I read some of Sandy’s story on Sunday:
I am 57 and was diagnosed in 2004 with early-onset Alzheimer’s disease. I was a bank manager and was very active in my community and church.
One afternoon, I left work and did not know how to get home. This was the start of a “downhill no return” into the Alzheimer’s world. I am now in my world, a world of confusion, fatigue, and most days, in severe pain.
I know there are days that I am more confused than others, and there are some days I am more agitated than others. I used to be this very independent, overachiever. And now, I am this very dependent underachiever, which causes me much frustration. Where things used to be very easy for me, all things now I find very complicated – even the easiest task.
Alzheimer’s Disease is the leading cause of dementia, though there are many other kinds and causes. What they have in common is that changes in the brain cause loss of memory and other functioning, so people with dementia progressively lose the ability to do things they used to be able to do.
It’s distressing and difficult, and for many of us, terrifying.
Where is God in the horror of dementia?
I think the consensus this morning at Wellington South Baptist was that dementia is the thing lots of fear the most about old age. So where on earth is God’s hope in what seems like such a hopeless situation?
I suggested last week, when we looked at a response to disability, that where we look for God and for hope are the keys to making sense of a world full of broken people (including ourselves, whatever our physical abilities).
God comes to us in the imperfect – so if we are always chasing perfection and comfort, we are likely to miss out. And if we rely on the here, now and visible for hope, we’ll be disappointed; but perhaps if we lift our eyes to a further horizon, we might find a bigger picture, and our place in it, that brings hope to the broken.
I think our terror of dementia comes from our perfectly reasonable horror of death. But as Paul tells the church in Corinth, this perfectly reasonable fear can be subverted by Jesus.
In aligning ourselves with Christ’s death, we can also share in the perfect, permanent life that Jesus brought into our world: ‘We always carry around in our body the death of Jesus, so that the life of Jesus may also be revealed in our body’.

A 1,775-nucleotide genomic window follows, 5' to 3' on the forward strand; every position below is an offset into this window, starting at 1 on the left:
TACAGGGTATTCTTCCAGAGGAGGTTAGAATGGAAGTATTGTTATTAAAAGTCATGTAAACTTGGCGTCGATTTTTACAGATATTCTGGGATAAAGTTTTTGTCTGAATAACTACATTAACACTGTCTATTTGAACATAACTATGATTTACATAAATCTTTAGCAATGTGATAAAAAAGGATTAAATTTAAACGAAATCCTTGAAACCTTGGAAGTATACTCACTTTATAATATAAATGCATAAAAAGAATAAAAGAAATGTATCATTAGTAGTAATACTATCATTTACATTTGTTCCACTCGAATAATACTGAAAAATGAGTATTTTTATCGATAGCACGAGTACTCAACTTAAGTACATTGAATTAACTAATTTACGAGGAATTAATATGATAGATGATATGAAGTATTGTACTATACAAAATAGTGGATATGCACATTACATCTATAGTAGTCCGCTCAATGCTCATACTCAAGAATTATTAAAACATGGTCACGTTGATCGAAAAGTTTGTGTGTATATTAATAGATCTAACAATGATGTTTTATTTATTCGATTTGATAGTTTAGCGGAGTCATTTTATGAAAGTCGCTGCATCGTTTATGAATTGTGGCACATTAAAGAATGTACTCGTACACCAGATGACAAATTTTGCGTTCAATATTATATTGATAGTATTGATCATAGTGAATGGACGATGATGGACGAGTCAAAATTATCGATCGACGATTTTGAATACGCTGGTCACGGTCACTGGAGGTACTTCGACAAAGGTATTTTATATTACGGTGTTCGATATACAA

It’s a big ask, I know, but perhaps our terror of dementia contains an invitation from our great God to embrace the death we see others carrying around, embrace the death, the flaws, the weaknesses that we carry around in ourselves. Perhaps in losing our lives we will find them.
Sandy’s story is not dominated by distress. See how she can hold life and death together in her own understanding of her difficult situation:
My eyesight is unpredictable, so that leaves me with little reading time. But when I can read, I enjoy reading my Bible and spending time with God. I love it when my husband tells me it is time to go to church. There I find peace (even though sometimes it can be chaotic)…
I have autonomic neuropathy and peripheral neuropathy, which gives me much leg and arm pain. This complicates things, but I am a fighter. I have much determination, so I keep on fighting and keep on going. God is good, and he will always remain on his throne. There is where I find my peace and draw my strength.
I never have what people call normal days, but each day is a day in its own and I thank God for every day. He gives me as someone else stated (which I can’t remember who), “I am thankful for this day God has granted me on this side of the soil.” Another one of my favorites is, “This is the day that the Lord has made. Let us be glad and rejoice in it.”
You can read more stories by people with Alzheimer’s, and stories from their caregivers, here, and watch this video clip, with three people talking briefly about their experience of early onset dementia.
Who cares for the caregivers?